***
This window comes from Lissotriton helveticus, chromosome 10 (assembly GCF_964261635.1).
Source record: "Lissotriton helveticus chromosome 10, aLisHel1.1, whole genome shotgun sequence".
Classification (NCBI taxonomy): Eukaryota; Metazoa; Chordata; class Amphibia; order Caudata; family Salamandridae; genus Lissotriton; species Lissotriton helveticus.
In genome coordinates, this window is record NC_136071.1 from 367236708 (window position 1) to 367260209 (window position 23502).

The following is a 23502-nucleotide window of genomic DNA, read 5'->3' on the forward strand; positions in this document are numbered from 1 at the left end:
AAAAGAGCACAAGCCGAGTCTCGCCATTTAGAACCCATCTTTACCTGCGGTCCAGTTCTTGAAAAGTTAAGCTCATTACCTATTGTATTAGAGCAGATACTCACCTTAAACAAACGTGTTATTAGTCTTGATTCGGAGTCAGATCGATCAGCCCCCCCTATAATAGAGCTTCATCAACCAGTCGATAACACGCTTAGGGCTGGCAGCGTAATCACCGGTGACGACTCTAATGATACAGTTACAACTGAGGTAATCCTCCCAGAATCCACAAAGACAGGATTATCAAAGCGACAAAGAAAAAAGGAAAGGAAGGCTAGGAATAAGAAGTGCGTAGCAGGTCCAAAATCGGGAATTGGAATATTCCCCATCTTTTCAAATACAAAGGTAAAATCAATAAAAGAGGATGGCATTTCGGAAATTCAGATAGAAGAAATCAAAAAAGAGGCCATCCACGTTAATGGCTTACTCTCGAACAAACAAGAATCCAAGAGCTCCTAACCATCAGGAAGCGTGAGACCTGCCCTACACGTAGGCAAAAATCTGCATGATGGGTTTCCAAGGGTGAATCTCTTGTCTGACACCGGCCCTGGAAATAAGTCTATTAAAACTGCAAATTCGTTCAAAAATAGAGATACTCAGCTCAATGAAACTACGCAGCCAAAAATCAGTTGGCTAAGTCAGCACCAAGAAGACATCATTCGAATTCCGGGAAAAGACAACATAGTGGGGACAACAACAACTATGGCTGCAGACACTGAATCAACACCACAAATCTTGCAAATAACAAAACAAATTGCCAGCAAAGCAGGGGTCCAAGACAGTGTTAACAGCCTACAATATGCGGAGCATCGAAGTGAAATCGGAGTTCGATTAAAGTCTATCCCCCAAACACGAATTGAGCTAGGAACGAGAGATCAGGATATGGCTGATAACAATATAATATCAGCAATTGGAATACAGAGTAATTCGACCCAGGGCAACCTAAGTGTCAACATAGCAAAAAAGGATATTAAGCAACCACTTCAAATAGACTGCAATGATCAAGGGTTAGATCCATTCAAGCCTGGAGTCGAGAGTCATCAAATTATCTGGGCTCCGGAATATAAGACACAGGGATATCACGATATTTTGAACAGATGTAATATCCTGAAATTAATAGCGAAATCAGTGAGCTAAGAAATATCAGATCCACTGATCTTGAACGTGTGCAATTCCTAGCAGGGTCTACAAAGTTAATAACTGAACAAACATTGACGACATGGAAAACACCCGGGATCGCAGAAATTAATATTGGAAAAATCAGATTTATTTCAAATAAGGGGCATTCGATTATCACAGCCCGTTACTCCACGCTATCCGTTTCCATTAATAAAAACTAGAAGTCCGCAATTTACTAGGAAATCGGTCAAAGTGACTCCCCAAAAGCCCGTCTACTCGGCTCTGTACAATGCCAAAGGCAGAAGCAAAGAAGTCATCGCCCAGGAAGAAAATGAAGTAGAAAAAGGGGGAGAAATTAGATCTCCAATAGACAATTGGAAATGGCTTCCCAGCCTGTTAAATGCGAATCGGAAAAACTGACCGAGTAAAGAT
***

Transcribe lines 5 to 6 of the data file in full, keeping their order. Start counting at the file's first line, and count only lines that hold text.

The following is a 23502-nucleotide window of genomic DNA, read 5'->3' on the forward strand; positions in this document are numbered from 1 at the left end:
AAAAGAGCACAAGCCGAGTCTCGCCATTTAGAACCCATCTTTACCTGCGGTCCAGTTCTTGAAAAGTTAAGCTCATTACCTATTGTATTAGAGCAGATACTCACCTTAAACAAACGTGTTATTAGTCTTGATTCGGAGTCAGATCGATCAGCCCCCCCTATAATAGAGCTTCATCAACCAGTCGATAACACGCTTAGGGCTGGCAGCGTAATCACCGGTGACGACTCTAATGATACAGTTACAACTGAGGTAATCCTCCCAGAATCCACAAAGACAGGATTATCAAAGCGACAAAGAAAAAAGGAAAGGAAGGCTAGGAATAAGAAGTGCGTAGCAGGTCCAAAATCGGGAATTGGAATATTCCCCATCTTTTCAAATACAAAGGTAAAATCAATAAAAGAGGATGGCATTTCGGAAATTCAGATAGAAGAAATCAAAAAAGAGGCCATCCACGTTAATGGCTTACTCTCGAACAAACAAGAATCCAAGAGCTCCTAACCATCAGGAAGCGTGAGACCTGCCCTACACGTAGGCAAAAATCTGCATGATGGGTTTCCAAGGGTGAATCTCTTGTCTGACACCGGCCCTGGAAATAAGTCTATTAAAACTGCAAATTCGTTCAAAAATAGAGATACTCAGCTCAATGAAACTACGCAGCCAAAAATCAGTTGGCTAAGTCAGCACCAAGAAGACATCATTCGAATTCCGGGAAAAGACAACATAGTGGGGACAACAACAACTATGGCTGCAGACACTGAATCAACACCACAAATCTTGCAAATAACAAAACAAATTGCCAGCAAAGCAGGGGTCCAAGACAGTGTTAACAGCCTACAATATGCGGAGCATCGAAGTGAAATCGGAGTTCGATTAAAGTCTATCCCCCAAACACGAATTGAGCTAGGAACGAGAGATCAGGATATGGCTGATAACAATATAATATCAGCAATTGGAATACAGAGTAATTCGACCCAGGGCAACCTAAGTGTCAACATAGCAAAAAAGGATATTAAGCAACCACTTCAAATAGACTGCAATGATCAAGGGTTAGATCCATTCAAGCCTGGAGTCGAGAGTCATCAAATTATCTGGGCTCCGGAATATAAGACACAGGGATATCACGATATTTTGAACAGATGTAATATCCTGAAATTAATAGCGAAATCAGTGAGCTAAGAAATATCAGATCCACTGATCTTGAACGTGTGCAATTCCTAGCAGGGTCTACAAAGTTAATAACTGAACAAACATTGACGACATGGAAAACACCCGGGATCGCAGAAATTAATATTGGAAAAATCAGATTTATTTCAAATAAGGGGCATTCGATTATCACAGCCCGTTACTCCACGCTATCCGTTTCCATTAATAAAAACTAGAAGTCCGCAATTTACTAGGAAATCGGTCAAAGTGACTCCCCAAAAGCCCGTCTACTCGGCTCTGTACAATGCCAAAGGCAGAAGCAAAGAAGTCATCGCCCAGGAAGAAAATGAAGTAGAAAAAGGGGGAGAAATTAGATCTCCAATAGACAATTGGAAATGGCTTCCCAGCCTGTTAAATGCGAATCGGAAAAACTGACCGAGTAAAGAT